Why should you choose St Moritz ski resort?
St Moritz, perhaps more than any other European ski resort, is associated with jet set glamour and a luxury winter lifestyle. From the games of snow polo on the frozen lake to the award-winning mountain restaurants, the town in the Engadine region plays up to its reputation as a hang-out for well-off winter sports fans.
Yet the skiing around St Moritz is more extensive and varied than the playboy image might lead visitors to imagine and it is possible to have a great winter stay here without breaking the bank.
In fact the possibilities for winter sports activities in this area has led to the ski resort hosting the Winter Olympic games on two occasions (in 1928 and 1948).
One of the keys to enjoying a reasonable break at St Moritz is to explore the accommodation options in the nearby village options along the rail and ski bus links to the over-priced main town. But, of course, if you want the full experience, there is nothing like staying in one of the numerous five-star hotels at the heart of the ski resort.
Where is St Moritz?
The town of St Moritz is located in the upper Engadin valley in the south-eastern corner of Switzerland. The ski resort altitude is 1800 metres above sea level and it is situated close to two main mountain passes across the nearby Italian border. The river passing St Moritz and through the Engadin valley is actually the upper part of the Inn river, which flows into the Austrian Tyrol and past Innsbruck before joining the Danube and heading towards the Black Sea.
Where is the closest airport to St Moritz?
Although it has its own small Engadine airport nearby, which is used only for private flights, the closest international airports for commercial passenger flights are located over the border in Italy. Innsbruck and Zurich are also decent options for those arriving by plane.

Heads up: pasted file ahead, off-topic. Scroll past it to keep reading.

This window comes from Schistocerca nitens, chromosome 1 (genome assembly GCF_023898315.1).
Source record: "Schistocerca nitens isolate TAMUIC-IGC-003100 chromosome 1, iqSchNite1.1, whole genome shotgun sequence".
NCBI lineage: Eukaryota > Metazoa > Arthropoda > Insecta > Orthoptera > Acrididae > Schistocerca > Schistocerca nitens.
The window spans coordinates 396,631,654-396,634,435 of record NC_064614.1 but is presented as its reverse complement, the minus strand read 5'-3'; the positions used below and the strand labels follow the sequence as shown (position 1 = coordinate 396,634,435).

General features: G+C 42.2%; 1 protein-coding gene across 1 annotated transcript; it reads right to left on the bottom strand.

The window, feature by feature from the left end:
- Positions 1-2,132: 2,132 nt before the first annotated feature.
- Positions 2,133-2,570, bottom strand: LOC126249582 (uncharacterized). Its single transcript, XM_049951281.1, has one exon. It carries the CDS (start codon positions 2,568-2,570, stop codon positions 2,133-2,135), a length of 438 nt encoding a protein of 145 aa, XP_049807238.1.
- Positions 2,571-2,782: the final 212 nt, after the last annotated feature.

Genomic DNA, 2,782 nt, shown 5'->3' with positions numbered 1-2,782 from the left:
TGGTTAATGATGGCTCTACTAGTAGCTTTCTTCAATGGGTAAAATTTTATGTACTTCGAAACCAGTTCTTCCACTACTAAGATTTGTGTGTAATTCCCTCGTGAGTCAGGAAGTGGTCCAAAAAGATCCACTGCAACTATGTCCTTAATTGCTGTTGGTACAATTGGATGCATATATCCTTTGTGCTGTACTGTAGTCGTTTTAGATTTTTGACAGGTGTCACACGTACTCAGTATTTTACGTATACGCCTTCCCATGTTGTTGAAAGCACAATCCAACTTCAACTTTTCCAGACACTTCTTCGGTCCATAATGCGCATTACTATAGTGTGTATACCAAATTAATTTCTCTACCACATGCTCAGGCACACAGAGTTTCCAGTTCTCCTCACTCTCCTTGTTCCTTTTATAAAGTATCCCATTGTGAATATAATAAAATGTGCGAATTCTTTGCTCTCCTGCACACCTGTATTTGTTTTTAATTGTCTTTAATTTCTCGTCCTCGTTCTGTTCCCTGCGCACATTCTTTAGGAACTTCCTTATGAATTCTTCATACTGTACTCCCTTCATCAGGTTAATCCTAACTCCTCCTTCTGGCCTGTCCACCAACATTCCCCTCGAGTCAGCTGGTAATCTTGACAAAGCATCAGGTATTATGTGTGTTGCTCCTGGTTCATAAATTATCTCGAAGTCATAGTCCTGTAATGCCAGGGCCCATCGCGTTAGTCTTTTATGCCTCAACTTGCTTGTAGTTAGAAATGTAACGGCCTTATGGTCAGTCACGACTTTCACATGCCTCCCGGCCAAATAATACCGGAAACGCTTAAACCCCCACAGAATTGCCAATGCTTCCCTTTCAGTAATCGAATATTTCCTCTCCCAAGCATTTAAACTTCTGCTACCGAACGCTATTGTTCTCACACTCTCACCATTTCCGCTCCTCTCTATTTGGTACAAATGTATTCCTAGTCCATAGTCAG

|Airport||Distance to St Moritz|
|Bergamo Airport||152 kilometres|
|Milan Malpensa Airport||187 kilometres|
|Innsbruck Airport||187 kilometres|
|Zurich Airport||213 kilometres|
Getting to St Moritz by train
The rail journey to St Moritz is one of the easiest arrival options, given the relative isolation and height of the mountain town. Services run to the south to Tirano in Italy for the Bernina Express, which connects into the main Italian rail system, and to the north to Chur, which is the main Swiss railway junction in this part of the country.
The famous Glacier Express journey through the Swiss mountains connects the ski resorts of St Moritz and Zermatt several times a day.
Driving to St Moritz
The only route through to St Moritz which does not involve driving over a mountain pass in winter is from the east along the valley of the Inn river and arriving from Austria or a relatively isolated part of northern Italy.
The lowest of the mountain pass alternatives is the route over the Maloja pass at just over 1800 metres in altitude, a good option for people arriving from the airport at Milan in northern Italy.
The higher Bernina pass at more than 2300 metres in altitude provides access from Tirano in northern Italy and is a possible option for those arriving via the airports at Bergamo and Brescia, as well as points to the south in Italy. The route also passes two of the smaller St Moritz ski areas on the way to the town.
Arriving from the north by car is from the Swiss town of Chur south over the Julier pass, at just under 2300 metres in altitude, which then descends to Silvaplana near St Moritz.
It goes without saying that anyone driving to St Moritz should ensure that their car has full winter equipment.
Where to stay in St Moritz
St Moritz is renowned for being a ski resort for those who enjoy the better things in life and, unsurprisingly, some of the historic leading hotels are at the top of the satisfaction ratings. Here are three of the better-known five-star hotels in the ski resort:
The five-star Hotel Carlton is one of the historic hotels in the ski resort, built back in 1913 and featuring suites and rooms with a view over the lake, as well as a spa area spread over three floors.
The five star superior Kulm Hotel can trace its history back to 1856 as one of the pioneers of Swiss mountain tourism. The hotel offers accommodation in rooms and suites, along with an extensive spa and fitness area and five restaurants.